Watch what Jesus is teaching here today.  Watch what the amazing Joseph is doing here today.
Through rejection, Christ will change the world forever. 
“The stone that the builders rejected has become the cornerstone.”  
Through rejection, Joseph will find a special place of honor in this world.
In today’s first reading, we find Joseph rejected by his brothers because he’s so beloved by his father. 
Jealousy usually leads to rejection.
As educators, people are jealous of you, too.
Why are people jealous?  Because I believe all good teachers wear the Amazing Technicolor Dreamcoat that Joseph wore.

You put on that Dreamcoat every day and get busy molding young minds to understand the wisdom you have to depart.
That is an amazing gift and we are blessed to have good educators in our world. 
Yet, despite all of your hard work, aren’t you rejected from time to time?  By kids?  By parents? 
You set the bar high for educational performance and behavior.  But not everyone appreciates this.  So, you face rejection.
But remember, rejection can lead to glory if you keep Christ in your heart.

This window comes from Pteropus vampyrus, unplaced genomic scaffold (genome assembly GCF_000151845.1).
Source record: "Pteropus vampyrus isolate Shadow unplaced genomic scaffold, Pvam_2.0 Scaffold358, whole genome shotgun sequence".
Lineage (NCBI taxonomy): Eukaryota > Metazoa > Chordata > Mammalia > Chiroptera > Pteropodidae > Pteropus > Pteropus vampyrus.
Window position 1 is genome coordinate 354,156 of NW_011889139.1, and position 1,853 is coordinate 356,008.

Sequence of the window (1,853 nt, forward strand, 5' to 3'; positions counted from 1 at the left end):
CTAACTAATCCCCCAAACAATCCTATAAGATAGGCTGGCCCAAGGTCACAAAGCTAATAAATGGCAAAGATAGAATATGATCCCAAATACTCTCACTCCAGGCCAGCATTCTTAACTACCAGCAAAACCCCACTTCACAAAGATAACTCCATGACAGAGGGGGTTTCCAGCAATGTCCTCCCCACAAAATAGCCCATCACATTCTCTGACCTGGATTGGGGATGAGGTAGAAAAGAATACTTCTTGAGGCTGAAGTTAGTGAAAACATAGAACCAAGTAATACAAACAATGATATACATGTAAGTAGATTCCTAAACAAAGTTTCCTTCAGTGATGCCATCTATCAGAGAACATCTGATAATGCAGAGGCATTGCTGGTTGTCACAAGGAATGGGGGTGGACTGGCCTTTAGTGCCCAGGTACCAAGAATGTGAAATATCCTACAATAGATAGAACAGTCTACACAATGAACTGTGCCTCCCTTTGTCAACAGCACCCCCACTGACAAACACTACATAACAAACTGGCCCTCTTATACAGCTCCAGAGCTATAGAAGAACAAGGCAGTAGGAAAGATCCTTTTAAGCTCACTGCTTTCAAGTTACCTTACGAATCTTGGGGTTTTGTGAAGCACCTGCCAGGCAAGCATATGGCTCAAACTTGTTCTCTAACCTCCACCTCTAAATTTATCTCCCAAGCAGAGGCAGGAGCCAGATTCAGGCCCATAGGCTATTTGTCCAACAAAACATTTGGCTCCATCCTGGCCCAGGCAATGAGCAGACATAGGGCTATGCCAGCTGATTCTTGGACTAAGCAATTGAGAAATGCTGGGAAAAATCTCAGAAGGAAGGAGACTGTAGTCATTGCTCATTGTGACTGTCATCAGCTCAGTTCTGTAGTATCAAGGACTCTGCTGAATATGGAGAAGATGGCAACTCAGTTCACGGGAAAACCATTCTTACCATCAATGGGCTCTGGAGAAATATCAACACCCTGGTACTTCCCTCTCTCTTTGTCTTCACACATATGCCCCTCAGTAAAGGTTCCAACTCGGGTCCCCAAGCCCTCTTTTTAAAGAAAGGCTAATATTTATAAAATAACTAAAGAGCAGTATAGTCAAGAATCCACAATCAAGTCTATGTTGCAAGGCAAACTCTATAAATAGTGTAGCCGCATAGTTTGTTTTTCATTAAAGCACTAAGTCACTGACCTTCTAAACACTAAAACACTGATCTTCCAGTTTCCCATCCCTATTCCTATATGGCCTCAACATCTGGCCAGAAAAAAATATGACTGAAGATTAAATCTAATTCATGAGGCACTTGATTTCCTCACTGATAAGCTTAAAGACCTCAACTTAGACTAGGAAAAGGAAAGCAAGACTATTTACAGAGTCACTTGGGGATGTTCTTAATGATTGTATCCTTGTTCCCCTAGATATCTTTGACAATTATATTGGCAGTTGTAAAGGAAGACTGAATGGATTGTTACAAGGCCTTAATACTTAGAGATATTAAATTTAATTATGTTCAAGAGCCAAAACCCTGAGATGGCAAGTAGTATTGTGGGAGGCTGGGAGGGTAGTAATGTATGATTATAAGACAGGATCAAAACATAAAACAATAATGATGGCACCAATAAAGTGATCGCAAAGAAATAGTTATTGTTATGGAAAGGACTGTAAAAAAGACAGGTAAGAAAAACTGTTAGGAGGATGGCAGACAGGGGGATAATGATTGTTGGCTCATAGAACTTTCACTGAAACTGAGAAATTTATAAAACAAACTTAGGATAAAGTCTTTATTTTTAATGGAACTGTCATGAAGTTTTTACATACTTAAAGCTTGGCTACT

In the story of Joseph, we see the young boy thrown into cistern before eventually being sold into slavery by his brothers for twenty pieces of silver.
But that’s not the whole story. 
Eventually, Joseph will become a famous prophet to an Egyptian Pharaoh and will predict a huge famine.  For readying Egypt for such a disaster, Joseph will be treated as royalty for the rest of his life, and will save his family from perishing from starvation.
In Matthew’s Gospel, we are in Jesus’ final days. 
He’s teaching in the temple. 
Jesus is wearing the Amazing Technicolor Dreamcoat, and his students are the chief priests and the elders.  Of course, they don’t take too kindly to someone “teaching” them about their faith.  They are jealous of Jesus for turning their own words against them.
They along with the Pharisees reject Jesus and his teachings because in their hearts they are convicted by the story Jesus tells. 
Jesus knows he will be rejected.  Jesus knows of his fate.  Jesus knows he’s the heir to the Kingdom and for this truth, jealousy will lead to rejection.  Rejection will lead to crucifixion.
But we know the rest of this amazing story. 
Because rejection and crucifixion will lead to resurrection and the doors of the Kingdom will be open to those who follow Christ.